Note: Traditional bank loans can take well over a month to get. If you find a great multi-family deal and need capital to close, seek more efficient sources of capital. 

An overview of private capital raising options

Raising your own capital can provide you greater control over multi-family acquisitions. It can also give you more options for growing your operation. 

When it comes to sourcing capital from private investors, you have two options: real estate syndication and opening a fund. 

With both, the goal is to find high net worth investors. This requires savvy business development and sales and marketing execution. 

“Be aware of common pitfalls when raising equity. For example, I’ve seen too many real estate investors give up too much control through equity financing. I’ve also seen too many entrepreneurs bring on difficult investors. You need like-minded partners, while still retaining sizable ownership,” states Nathan Trunfio, President of Direct Lending Partners, a provider of private loans for real estate investors. 

Trunfio also talks about the chicken and the egg problem when it comes to sourcing capital from investors. Do you first invest yourself and then raise capital? Or do you raise capital and then enter multi-family investments? 

It can be tricky, especially if you lack the funds early on in your endeavors. 

“You can always use loans and another type of debt financing to start. Build and document a track record of success. Take photos and write down details and the financials. Tell your story. Look professional by having a website and collateral material. And show you’re committed to not losing a penny of investor money,” advises Trunfio. 

Once you’ve done that, then decide between syndicate deals or opening a fund. This comes down to a matter of preference and your goals.

“Most people syndicate their first few deals, then they grow into creating funds. Syndications typically are on single assets, whereas funds can be for single deals or multiple deals,” describes Trunfio. 

It also comes down to time and control. With syndication, you can spend a lot of time finding the investors and convincing them to invest. You must continually report to them on the project’s process. 

“The investor has control of your time and can pull the plug on the project by closing their wallet whenever they want. Keeping investors abreast of every detail of the project is a major distraction,” attests Brion Yarnell, Vice President of Business Development at Direct Lending Partners. 

“Conversely, with a fund, you hold the control. Yes, you still need to find investors, but you control the decision-making in the project. You control when the investor ‘cashes out’ and gets their return,” adds Yarnell. 

To summarize, syndicate deals bring together real estate investors and poll their financial resources to complete a deal. This enables you to invest in properties that you couldn’t afford on your own. You can leverage your partnerships to close even more deals.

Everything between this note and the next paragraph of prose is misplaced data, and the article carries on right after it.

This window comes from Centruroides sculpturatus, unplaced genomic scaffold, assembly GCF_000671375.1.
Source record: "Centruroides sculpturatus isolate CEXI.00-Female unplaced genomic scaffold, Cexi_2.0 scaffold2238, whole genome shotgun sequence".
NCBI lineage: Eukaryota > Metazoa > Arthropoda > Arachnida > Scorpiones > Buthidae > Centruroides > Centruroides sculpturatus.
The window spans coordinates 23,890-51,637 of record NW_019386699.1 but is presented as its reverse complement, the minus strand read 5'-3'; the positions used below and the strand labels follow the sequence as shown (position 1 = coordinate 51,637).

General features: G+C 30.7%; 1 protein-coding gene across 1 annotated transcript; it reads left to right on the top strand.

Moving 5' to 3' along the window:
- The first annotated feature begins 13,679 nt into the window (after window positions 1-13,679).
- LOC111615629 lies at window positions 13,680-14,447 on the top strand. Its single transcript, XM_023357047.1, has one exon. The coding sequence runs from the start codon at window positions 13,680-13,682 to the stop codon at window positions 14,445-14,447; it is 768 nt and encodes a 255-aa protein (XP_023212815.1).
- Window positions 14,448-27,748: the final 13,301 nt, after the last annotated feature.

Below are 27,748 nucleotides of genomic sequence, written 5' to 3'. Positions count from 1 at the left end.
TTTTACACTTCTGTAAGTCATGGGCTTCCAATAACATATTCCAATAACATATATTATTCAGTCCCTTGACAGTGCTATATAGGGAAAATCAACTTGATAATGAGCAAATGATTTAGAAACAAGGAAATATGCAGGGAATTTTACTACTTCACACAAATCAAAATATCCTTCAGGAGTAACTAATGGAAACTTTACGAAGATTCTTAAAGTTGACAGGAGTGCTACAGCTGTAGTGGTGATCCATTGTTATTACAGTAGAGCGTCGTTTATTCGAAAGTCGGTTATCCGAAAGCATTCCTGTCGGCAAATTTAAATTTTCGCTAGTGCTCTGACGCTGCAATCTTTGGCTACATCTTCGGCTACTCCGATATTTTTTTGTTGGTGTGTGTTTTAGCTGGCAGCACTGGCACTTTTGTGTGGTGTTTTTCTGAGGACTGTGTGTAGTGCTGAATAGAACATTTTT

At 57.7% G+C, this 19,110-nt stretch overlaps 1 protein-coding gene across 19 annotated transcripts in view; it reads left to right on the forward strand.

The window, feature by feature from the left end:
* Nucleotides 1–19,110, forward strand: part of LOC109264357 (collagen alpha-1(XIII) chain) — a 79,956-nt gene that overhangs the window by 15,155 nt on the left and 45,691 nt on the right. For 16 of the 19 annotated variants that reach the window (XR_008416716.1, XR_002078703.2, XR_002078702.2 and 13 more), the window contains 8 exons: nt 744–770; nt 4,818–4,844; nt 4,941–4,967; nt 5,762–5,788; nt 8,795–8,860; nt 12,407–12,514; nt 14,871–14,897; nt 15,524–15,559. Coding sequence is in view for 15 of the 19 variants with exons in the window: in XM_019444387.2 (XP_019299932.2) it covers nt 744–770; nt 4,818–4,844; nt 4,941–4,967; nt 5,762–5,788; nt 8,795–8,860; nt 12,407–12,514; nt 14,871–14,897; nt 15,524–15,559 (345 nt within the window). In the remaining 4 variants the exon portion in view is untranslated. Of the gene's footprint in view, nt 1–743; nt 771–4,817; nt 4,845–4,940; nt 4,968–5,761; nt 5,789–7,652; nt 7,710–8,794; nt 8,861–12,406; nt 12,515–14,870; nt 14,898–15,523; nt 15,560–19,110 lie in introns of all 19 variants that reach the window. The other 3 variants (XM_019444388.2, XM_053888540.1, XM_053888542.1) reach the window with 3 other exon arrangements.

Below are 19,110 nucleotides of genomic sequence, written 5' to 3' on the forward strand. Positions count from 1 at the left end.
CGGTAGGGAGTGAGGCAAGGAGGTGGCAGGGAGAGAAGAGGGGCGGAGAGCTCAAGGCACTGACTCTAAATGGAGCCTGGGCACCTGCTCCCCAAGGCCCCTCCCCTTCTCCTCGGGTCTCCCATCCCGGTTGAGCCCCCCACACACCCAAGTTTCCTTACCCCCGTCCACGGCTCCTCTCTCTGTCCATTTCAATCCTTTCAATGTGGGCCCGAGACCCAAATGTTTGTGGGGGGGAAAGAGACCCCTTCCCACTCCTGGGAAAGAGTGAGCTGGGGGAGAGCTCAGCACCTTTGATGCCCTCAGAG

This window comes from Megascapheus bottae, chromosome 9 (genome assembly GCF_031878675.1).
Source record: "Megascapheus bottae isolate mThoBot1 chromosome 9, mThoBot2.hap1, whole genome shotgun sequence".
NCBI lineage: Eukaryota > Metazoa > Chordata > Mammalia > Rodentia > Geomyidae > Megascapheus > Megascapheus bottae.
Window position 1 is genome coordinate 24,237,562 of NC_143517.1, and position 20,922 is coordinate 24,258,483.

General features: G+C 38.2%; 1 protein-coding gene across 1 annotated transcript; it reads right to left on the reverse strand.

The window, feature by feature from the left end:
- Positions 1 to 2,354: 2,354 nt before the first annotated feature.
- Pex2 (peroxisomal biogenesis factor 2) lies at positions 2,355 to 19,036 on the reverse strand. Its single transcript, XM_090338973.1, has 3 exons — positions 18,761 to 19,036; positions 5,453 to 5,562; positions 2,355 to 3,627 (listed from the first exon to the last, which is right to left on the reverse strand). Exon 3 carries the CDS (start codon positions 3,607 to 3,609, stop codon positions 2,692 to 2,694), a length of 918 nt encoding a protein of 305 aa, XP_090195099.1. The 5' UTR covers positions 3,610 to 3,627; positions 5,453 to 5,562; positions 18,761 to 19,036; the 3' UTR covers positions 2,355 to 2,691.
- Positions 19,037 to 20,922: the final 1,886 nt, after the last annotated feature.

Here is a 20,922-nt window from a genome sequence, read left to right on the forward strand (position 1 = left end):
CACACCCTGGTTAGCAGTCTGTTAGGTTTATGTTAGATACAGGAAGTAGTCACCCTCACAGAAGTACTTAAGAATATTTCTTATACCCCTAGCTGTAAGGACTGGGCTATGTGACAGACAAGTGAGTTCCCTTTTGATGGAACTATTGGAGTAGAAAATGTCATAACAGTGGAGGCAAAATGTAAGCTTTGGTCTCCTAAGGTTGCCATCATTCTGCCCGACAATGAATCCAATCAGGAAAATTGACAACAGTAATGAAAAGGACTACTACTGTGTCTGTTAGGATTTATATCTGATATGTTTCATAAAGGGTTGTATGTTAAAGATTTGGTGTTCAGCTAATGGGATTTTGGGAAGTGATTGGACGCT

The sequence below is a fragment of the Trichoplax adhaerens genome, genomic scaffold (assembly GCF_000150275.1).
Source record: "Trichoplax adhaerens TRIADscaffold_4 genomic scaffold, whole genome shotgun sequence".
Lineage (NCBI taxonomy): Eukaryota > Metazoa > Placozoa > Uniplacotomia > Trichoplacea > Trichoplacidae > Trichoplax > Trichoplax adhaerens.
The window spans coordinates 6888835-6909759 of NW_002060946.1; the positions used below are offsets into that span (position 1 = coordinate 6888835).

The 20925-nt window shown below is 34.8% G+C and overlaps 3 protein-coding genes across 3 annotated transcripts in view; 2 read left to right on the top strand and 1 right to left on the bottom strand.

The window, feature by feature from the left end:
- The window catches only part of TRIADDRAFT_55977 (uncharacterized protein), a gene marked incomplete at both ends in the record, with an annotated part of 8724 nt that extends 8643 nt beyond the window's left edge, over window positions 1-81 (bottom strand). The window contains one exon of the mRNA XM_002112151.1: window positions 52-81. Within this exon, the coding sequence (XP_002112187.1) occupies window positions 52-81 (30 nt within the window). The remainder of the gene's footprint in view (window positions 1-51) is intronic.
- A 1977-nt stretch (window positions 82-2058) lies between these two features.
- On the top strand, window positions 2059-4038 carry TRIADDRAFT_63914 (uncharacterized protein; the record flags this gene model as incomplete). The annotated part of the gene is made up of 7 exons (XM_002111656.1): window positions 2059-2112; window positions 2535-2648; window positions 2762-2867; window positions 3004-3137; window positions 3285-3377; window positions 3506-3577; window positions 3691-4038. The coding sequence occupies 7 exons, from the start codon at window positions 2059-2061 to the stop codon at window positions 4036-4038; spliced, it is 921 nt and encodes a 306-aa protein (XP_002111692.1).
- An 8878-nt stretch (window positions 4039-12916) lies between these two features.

Opening a private real estate investment fund suits those who want more control. If you want greater decision-making control and less distraction with ‘managing the investor group’, a fund makes sense. And it can be a very profitable way to scale your real estate investment business. 

After deciding between real estate syndication and opening a fund, begin the process of raising capital. Hire a law firm to assist with creating a private offering, but be aware this can cost $40-100K. Then, figure out all the business terms so you know how to market and sell the fund. Prove you can execute, and you’ll have partners and investors ready to work with you. 

“Finally, don’t look for deals until you have capital. If you have capital before you have the deal, you can negotiate better deals. Remember: You make money on the buy.” says Trunfio. 

Choosing the right capital strategy for your multi-family investment goals

As you can see, you have a variety of options for sourcing capital for real estate investments. These include financing via bridge loans, agency loans, commercial mortgage-backed securities, and traditional bank loans. Funding sources also include raising capital through syndicated deals or your own fund. 

The point is this: To succeed in the real estate business, you require good sources of capital. Additionally, you should have control over how you invest. You entered this business for yourself and shouldn’t let decisions be made for you. 

At Direct Lending Partners, we provide a full-service capital advising and the facilitation of direct financing. We have a lot of knowledge in the field and are ready to help. 

Contact us today at 484.285.8830 or send an email. Let’s discuss your growth as a real estate investor.